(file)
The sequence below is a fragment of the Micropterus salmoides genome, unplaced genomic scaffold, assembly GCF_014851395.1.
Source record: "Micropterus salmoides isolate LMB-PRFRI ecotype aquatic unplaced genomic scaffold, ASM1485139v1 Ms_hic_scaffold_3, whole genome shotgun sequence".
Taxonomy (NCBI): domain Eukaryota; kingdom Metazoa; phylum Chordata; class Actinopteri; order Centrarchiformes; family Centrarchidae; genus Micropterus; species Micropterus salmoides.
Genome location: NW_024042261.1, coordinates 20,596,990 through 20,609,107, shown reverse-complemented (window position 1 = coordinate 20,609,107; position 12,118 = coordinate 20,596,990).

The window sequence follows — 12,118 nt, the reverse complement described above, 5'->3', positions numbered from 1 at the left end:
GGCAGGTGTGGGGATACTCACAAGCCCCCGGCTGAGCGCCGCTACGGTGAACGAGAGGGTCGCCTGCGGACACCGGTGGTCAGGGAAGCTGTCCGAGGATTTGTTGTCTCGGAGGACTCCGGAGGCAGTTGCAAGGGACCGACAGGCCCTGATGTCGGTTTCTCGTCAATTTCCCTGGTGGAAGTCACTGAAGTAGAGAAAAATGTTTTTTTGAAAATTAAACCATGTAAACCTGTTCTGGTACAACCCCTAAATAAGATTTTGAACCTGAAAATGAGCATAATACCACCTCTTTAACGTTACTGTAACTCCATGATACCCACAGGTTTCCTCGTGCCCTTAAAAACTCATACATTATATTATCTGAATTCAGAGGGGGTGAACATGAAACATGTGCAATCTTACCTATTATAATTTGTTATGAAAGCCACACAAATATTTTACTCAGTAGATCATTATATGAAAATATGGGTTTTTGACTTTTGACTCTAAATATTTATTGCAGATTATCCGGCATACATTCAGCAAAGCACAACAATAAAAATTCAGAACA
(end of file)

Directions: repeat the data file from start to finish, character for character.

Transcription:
The sequence below is a fragment of the Micropterus salmoides genome, unplaced genomic scaffold, assembly GCF_014851395.1.
Source record: "Micropterus salmoides isolate LMB-PRFRI ecotype aquatic unplaced genomic scaffold, ASM1485139v1 Ms_hic_scaffold_3, whole genome shotgun sequence".
Taxonomy (NCBI): domain Eukaryota; kingdom Metazoa; phylum Chordata; class Actinopteri; order Centrarchiformes; family Centrarchidae; genus Micropterus; species Micropterus salmoides.
Genome location: NW_024042261.1, coordinates 20,596,990 through 20,609,107, shown reverse-complemented (window position 1 = coordinate 20,609,107; position 12,118 = coordinate 20,596,990).

The window sequence follows — 12,118 nt, the reverse complement described above, 5'->3', positions numbered from 1 at the left end:
GGCAGGTGTGGGGATACTCACAAGCCCCCGGCTGAGCGCCGCTACGGTGAACGAGAGGGTCGCCTGCGGACACCGGTGGTCAGGGAAGCTGTCCGAGGATTTGTTGTCTCGGAGGACTCCGGAGGCAGTTGCAAGGGACCGACAGGCCCTGATGTCGGTTTCTCGTCAATTTCCCTGGTGGAAGTCACTGAAGTAGAGAAAAATGTTTTTTTGAAAATTAAACCATGTAAACCTGTTCTGGTACAACCCCTAAATAAGATTTTGAACCTGAAAATGAGCATAATACCACCTCTTTAACGTTACTGTAACTCCATGATACCCACAGGTTTCCTCGTGCCCTTAAAAACTCATACATTATATTATCTGAATTCAGAGGGGGTGAACATGAAACATGTGCAATCTTACCTATTATAATTTGTTATGAAAGCCACACAAATATTTTACTCAGTAGATCATTATATGAAAATATGGGTTTTTGACTTTTGACTCTAAATATTTATTGCAGATTATCCGGCATACATTCAGCAAAGCACAACAATAAAAATTCAGAACA